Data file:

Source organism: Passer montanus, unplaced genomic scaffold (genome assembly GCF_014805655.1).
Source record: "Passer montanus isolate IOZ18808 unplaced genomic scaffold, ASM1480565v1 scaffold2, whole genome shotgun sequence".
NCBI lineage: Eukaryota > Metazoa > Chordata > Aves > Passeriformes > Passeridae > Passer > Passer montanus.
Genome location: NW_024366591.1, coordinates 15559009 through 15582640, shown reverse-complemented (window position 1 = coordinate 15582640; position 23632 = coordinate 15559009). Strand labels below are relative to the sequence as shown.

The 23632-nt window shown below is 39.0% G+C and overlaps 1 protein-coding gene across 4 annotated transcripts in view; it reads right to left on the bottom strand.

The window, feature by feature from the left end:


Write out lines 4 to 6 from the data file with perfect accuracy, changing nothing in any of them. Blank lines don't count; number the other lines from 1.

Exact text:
Genome location: NW_024366591.1, coordinates 15559009 through 15582640, shown reverse-complemented (window position 1 = coordinate 15582640; position 23632 = coordinate 15559009). Strand labels below are relative to the sequence as shown.

The 23632-nt window shown below is 39.0% G+C and overlaps 1 protein-coding gene across 4 annotated transcripts in view; it reads right to left on the bottom strand.

The window, feature by feature from the left end: